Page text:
Picking the 10 best entertainment and cultural events of 2004 was a daunting task in a year packed with so many awesome things to go see and do. But it's an enviable task. Here's our list of the year's most memorable in reverse chronological order.
\n"The illest hip-hop show in Taipei, ever, hands down." The Vinyl Word isn't partial to pronouncements (cough), but we gotta call 'em like we hear 'em. Jeff had the onus of living up to the pre-show hype. Taipei has the stench of an Asian backwater for some world-class DJs. They parachute into town between gigs in Tokyo and Bangkok then phone-in their set. A world-class bummer. Did he live up to the hype? "Hell yeah!" was our answer then and now. We still have that Michael Jackson track in our heads. Jeff packed the room and kept the crowd bumpin' and grindin'. Let's hope he finds his way back in 2005.
\n2004 FIFA Futsal World Championship
\nAlthough Taiwan didn't fare terribly well in this year's Futsal World Championship, we in Taipei got to enjoy two weeks of world-class sport as it was the first year the tournament was held in Taiwan.
\nPity it may likely be the last. Partisan politics played defense and prevented the nation from scoring points as a good host to the games -- something to do with the central government not wanting appear to give enthusiastic support to a tourney held in Taipei, lest it give an inadvertent boost to the opposition party's Mayor Ma Ying-jeou (
Taiwan’s rapid economic development between the 1950s and the 1980s is often attributed to rational planning by highly-educated and impartial technocrats. Those who look at history through blue-tinted spectacles argue that, for much of the post-war period, the government was staffed by Chinese who fled China after the Chinese Nationalist Party (KMT) lost the civil war “who had no property interests in Taiwan and no connections with a landlord class,” leaving “the KMT party-state more autonomous from societal influences than governments [elsewhere in East Asia],” writes Gaye Christoffersen in Market Economics and Political Change: Comparing China and Mexico. At the same
It’s impossible to write a book entirely in the Taokas language. There are only about 500 recorded words in the Aboriginal tongue, whose speakers shifted to Hoklo (also known as Taiwanese) generations ago while preserving certain Taokas phrases in their speech. “When I first started recording the language around 1997, I really had to jog the memories of the elders to find anything,” says Liu Chiu-yun (劉秋雲) a member of the Taokas community and a language researcher. The Taokas last month unveiled a picture book, Osubalaki, Balalong Ramut the community’s first-ever commercial publication using the language. The lavishly illustrated book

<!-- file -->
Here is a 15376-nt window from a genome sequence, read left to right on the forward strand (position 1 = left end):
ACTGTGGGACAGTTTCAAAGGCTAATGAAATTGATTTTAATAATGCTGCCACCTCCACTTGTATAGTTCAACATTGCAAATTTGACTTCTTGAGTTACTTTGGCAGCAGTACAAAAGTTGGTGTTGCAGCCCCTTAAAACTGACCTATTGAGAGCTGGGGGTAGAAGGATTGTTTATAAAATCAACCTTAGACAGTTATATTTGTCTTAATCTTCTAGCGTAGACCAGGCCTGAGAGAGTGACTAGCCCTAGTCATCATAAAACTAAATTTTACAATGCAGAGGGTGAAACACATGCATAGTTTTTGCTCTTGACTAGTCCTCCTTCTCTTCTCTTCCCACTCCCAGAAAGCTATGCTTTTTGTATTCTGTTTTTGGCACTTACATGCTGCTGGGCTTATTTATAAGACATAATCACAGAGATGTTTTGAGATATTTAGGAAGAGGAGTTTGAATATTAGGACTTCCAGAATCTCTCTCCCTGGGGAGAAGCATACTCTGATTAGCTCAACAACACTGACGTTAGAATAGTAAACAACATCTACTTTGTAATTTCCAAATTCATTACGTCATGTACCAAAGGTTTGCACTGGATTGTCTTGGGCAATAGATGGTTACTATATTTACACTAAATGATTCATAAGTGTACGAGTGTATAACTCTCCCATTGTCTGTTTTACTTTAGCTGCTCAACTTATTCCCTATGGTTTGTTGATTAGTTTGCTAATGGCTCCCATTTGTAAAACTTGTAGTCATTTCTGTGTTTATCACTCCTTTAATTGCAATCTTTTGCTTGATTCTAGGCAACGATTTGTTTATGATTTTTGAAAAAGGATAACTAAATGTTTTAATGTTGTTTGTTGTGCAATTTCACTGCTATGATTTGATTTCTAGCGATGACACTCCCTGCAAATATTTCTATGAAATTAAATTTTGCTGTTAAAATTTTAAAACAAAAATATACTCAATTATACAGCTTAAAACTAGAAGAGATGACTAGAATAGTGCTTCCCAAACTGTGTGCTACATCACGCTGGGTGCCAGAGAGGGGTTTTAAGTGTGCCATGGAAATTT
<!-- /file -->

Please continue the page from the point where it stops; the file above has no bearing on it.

Certain historical statues have been disappearing in Thailand, but they are not effigies of colonialists or slave owners torn down by protesters. Instead, Thailand’s vanishing monuments celebrated leaders of the 1932 revolution that ended absolute monarchy in Thailand, who were once officially honored as national heroes and symbols of democracy. Reuters has identified at least six sites memorializing the People’s Party that led the revolution which have been removed or renamed in the past year. In most cases it is not known who took the statues down, although a military official said one was removed for new landscaping. Two army camps named after 1932
Jason Ward fell in love with birds at age 14 when he spotted a peregrine falcon outside the homeless shelter where he was staying with his family. The now 33-year-old Atlanta bird lover parlayed that passion into a YouTube series last year. One of the guests on his first episode of Birds of North America was Christian Cooper, a black bird watcher who was targeted in New York City’s Central Park by a white woman after he told her to leash her dog. A video capturing the encounter showed the woman, Amy Cooper (no relation), retaliate by calling the police